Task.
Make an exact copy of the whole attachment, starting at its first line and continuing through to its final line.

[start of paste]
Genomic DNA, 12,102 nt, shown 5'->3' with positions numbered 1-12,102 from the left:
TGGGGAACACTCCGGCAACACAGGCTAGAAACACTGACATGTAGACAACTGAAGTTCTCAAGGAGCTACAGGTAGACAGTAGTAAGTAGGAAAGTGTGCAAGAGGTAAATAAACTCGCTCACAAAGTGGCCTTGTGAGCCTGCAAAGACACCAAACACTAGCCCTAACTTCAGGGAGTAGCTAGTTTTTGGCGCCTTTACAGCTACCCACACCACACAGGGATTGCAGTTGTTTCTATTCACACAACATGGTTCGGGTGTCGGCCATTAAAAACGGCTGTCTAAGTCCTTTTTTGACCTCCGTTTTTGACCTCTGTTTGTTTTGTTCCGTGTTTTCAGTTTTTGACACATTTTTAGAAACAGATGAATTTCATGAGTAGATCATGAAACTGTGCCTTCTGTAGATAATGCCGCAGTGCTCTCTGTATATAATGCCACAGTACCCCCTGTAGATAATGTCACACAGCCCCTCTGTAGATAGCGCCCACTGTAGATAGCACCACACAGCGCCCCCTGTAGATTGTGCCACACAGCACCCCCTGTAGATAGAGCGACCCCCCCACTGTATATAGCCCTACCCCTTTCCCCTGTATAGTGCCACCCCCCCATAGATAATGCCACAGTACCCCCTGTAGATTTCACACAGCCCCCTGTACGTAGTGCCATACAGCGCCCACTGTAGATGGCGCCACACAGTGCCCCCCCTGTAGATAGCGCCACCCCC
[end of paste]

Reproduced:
Genomic DNA, 12,102 nt, shown 5'->3' with positions numbered 1-12,102 from the left:
TGGGGAACACTCCGGCAACACAGGCTAGAAACACTGACATGTAGACAACTGAAGTTCTCAAGGAGCTACAGGTAGACAGTAGTAAGTAGGAAAGTGTGCAAGAGGTAAATAAACTCGCTCACAAAGTGGCCTTGTGAGCCTGCAAAGACACCAAACACTAGCCCTAACTTCAGGGAGTAGCTAGTTTTTGGCGCCTTTACAGCTACCCACACCACACAGGGATTGCAGTTGTTTCTATTCACACAACATGGTTCGGGTGTCGGCCATTAAAAACGGCTGTCTAAGTCCTTTTTTGACCTCCGTTTTTGACCTCTGTTTGTTTTGTTCCGTGTTTTCAGTTTTTGACACATTTTTAGAAACAGATGAATTTCATGAGTAGATCATGAAACTGTGCCTTCTGTAGATAATGCCGCAGTGCTCTCTGTATATAATGCCACAGTACCCCCTGTAGATAATGTCACACAGCCCCTCTGTAGATAGCGCCCACTGTAGATAGCACCACACAGCGCCCCCTGTAGATTGTGCCACACAGCACCCCCTGTAGATAGAGCGACCCCCCCACTGTATATAGCCCTACCCCTTTCCCCTGTATAGTGCCACCCCCCCATAGATAATGCCACAGTACCCCCTGTAGATTTCACACAGCCCCCTGTACGTAGTGCCATACAGCGCCCACTGTAGATGGCGCCACACAGTGCCCCCCCTGTAGATAGCGCCACCCCC